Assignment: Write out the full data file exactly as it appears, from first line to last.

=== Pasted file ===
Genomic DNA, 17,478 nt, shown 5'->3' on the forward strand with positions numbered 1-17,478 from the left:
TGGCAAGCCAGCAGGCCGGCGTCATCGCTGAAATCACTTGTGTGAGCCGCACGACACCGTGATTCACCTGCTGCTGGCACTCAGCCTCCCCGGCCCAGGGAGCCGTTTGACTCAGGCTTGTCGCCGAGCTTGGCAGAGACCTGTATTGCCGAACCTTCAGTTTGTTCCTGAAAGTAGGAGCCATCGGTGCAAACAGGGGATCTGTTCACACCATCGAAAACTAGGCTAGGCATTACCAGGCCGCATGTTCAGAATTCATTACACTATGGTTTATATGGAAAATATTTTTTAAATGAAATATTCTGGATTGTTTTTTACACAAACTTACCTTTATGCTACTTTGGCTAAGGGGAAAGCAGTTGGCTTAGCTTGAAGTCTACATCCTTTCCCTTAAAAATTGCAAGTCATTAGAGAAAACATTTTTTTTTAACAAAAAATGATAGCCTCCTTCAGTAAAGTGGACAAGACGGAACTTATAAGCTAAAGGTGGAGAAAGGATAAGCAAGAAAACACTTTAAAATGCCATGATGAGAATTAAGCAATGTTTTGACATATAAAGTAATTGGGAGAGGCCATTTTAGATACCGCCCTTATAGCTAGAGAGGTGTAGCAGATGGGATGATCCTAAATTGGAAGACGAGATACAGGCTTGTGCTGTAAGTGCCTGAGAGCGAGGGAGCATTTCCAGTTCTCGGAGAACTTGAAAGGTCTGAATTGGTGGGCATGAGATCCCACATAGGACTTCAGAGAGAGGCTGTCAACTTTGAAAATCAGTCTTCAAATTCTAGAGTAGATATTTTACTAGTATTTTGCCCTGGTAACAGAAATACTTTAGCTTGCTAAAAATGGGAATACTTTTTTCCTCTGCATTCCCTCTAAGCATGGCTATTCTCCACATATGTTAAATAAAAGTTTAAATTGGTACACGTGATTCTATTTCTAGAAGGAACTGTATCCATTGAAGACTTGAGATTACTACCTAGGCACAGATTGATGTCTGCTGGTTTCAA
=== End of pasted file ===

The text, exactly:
Genomic DNA, 17,478 nt, shown 5'->3' on the forward strand with positions numbered 1-17,478 from the left:
TGGCAAGCCAGCAGGCCGGCGTCATCGCTGAAATCACTTGTGTGAGCCGCACGACACCGTGATTCACCTGCTGCTGGCACTCAGCCTCCCCGGCCCAGGGAGCCGTTTGACTCAGGCTTGTCGCCGAGCTTGGCAGAGACCTGTATTGCCGAACCTTCAGTTTGTTCCTGAAAGTAGGAGCCATCGGTGCAAACAGGGGATCTGTTCACACCATCGAAAACTAGGCTAGGCATTACCAGGCCGCATGTTCAGAATTCATTACACTATGGTTTATATGGAAAATATTTTTTAAATGAAATATTCTGGATTGTTTTTTACACAAACTTACCTTTATGCTACTTTGGCTAAGGGGAAAGCAGTTGGCTTAGCTTGAAGTCTACATCCTTTCCCTTAAAAATTGCAAGTCATTAGAGAAAACATTTTTTTTTAACAAAAAATGATAGCCTCCTTCAGTAAAGTGGACAAGACGGAACTTATAAGCTAAAGGTGGAGAAAGGATAAGCAAGAAAACACTTTAAAATGCCATGATGAGAATTAAGCAATGTTTTGACATATAAAGTAATTGGGAGAGGCCATTTTAGATACCGCCCTTATAGCTAGAGAGGTGTAGCAGATGGGATGATCCTAAATTGGAAGACGAGATACAGGCTTGTGCTGTAAGTGCCTGAGAGCGAGGGAGCATTTCCAGTTCTCGGAGAACTTGAAAGGTCTGAATTGGTGGGCATGAGATCCCACATAGGACTTCAGAGAGAGGCTGTCAACTTTGAAAATCAGTCTTCAAATTCTAGAGTAGATATTTTACTAGTATTTTGCCCTGGTAACAGAAATACTTTAGCTTGCTAAAAATGGGAATACTTTTTTCCTCTGCATTCCCTCTAAGCATGGCTATTCTCCACATATGTTAAATAAAAGTTTAAATTGGTACACGTGATTCTATTTCTAGAAGGAACTGTATCCATTGAAGACTTGAGATTACTACCTAGGCACAGATTGATGTCTGCTGGTTTCAA